Before the presentation:
In some cases used to condense a whole months worth of work (often more) into a 10 minute presentation.
- Prepare! Sounds simple but often people just don’t put the time in. Presentations are one of the worst ways to show how little work you have done. It is embarrassing! So put in the time, practice it, and make sure you are not shown up when you stand up in front of everyone to present.
- Plan the structure of your presentation. A bit of time spent planning how you are going to get your information across goes a long way. Don’t just throw it all together and hope for the best. Imagine you are seeing this project for the first time. Give it a story, a path, and let the information flow.
- Think about: who is your audience, what do they want to see.
- Think about: making your presentation slides stand out. Vary your font and size for emphasis! Put in captions or quotes in handwriting. Create a colour palette or style for the presentation and stick to it. Keep your backgrounds dark and cinematic, let your images and text pop off and out of the background.
- Keep it simple. Don’t overcomplicate it for yourself or your audience. Maybe think about three main things that you want your audience to remember from your presentation. Make sure the information you are presenting is relevant.
- Give your audience a guide or content index. This is a great way to keep your audience focused, so they know where you are in the presentation and what you are talking about. Example below:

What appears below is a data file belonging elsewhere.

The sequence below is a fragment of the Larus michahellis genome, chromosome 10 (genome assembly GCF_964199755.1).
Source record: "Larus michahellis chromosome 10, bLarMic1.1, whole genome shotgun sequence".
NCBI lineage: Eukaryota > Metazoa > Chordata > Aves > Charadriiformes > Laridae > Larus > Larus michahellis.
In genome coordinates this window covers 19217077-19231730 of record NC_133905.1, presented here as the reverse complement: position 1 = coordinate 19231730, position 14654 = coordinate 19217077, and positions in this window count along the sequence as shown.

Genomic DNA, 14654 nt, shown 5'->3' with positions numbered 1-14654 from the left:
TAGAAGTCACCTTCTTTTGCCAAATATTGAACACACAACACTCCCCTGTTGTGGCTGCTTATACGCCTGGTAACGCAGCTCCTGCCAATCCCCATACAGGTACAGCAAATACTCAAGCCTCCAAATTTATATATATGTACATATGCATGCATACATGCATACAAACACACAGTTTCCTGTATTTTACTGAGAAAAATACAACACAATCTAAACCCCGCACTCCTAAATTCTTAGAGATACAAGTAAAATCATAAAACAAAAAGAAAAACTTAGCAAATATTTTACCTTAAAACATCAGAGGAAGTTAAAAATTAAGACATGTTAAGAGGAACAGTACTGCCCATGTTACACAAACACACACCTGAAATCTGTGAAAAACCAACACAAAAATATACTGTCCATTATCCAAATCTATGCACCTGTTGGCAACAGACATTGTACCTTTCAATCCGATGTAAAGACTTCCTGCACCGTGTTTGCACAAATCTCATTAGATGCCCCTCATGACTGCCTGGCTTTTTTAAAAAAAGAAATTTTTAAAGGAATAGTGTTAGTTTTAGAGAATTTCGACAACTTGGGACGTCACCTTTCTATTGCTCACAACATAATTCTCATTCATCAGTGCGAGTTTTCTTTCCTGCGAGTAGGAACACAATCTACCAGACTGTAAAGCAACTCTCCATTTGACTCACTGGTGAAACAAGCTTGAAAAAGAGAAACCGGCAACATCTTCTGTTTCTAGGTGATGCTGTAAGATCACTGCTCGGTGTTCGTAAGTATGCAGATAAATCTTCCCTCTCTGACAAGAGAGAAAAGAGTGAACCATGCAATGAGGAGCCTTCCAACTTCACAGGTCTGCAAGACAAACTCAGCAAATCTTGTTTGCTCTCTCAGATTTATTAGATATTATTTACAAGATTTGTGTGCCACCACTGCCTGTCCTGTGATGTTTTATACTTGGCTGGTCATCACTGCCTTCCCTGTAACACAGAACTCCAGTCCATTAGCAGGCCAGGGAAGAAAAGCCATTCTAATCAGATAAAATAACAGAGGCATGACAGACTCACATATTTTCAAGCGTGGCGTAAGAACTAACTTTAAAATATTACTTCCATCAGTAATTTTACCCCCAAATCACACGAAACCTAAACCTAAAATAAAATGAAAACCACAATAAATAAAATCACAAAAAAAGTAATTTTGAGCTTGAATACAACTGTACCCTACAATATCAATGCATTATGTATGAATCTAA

- PRACTISE, REHEARSE and practise a little more!!! If you know your presentation inside out you will be far more comfortable, and more likely to fight off those presentation nerves.
During the presentation:
- Firstly, no matter how confident you are or are not feeling, make sure you speak up and look at your audience. If you can do this, you are already half way there to convincing everyone you know what you are talking about and you’re going to work hard to give them a good presentation.
- Move! It is easy when you are giving a presentation to stay rooted to the spot, and not move a muscle. Try, if you can, to move a little, look at the different audience members, gesture with your hands, point at the screen to emphasis a point, just don’t stay dead still.
- Do something different. Try asking your audience a question. For example, you are presenting a design for a nautical industry museum, you ask the audience “do you know how many ships pass through (local port) in a year?” Some smart Alec may know, but maybe not. You then give the answer, and go on to say how this fact led you into your design, or informed your design in some way. This can show confidence by addressing the audience, and it is often not done, so you should stand out from the crowd.
After the presentation:
I know you will want to forget all about the moment it is finished but take a minute. Just have a think about how the presentation went, and whether or not you could change anything for next time. Did any of the other students present really well, could you learn from them? It is good to take something from each presentation you do, and put it towards the next one, because if you pursue a career in architecture, you may have many more to come!
If you feel it went badly, ask to practice your next presentation in front of one of your colleagues so that you feel more comfortable next time, and they can give you some tips.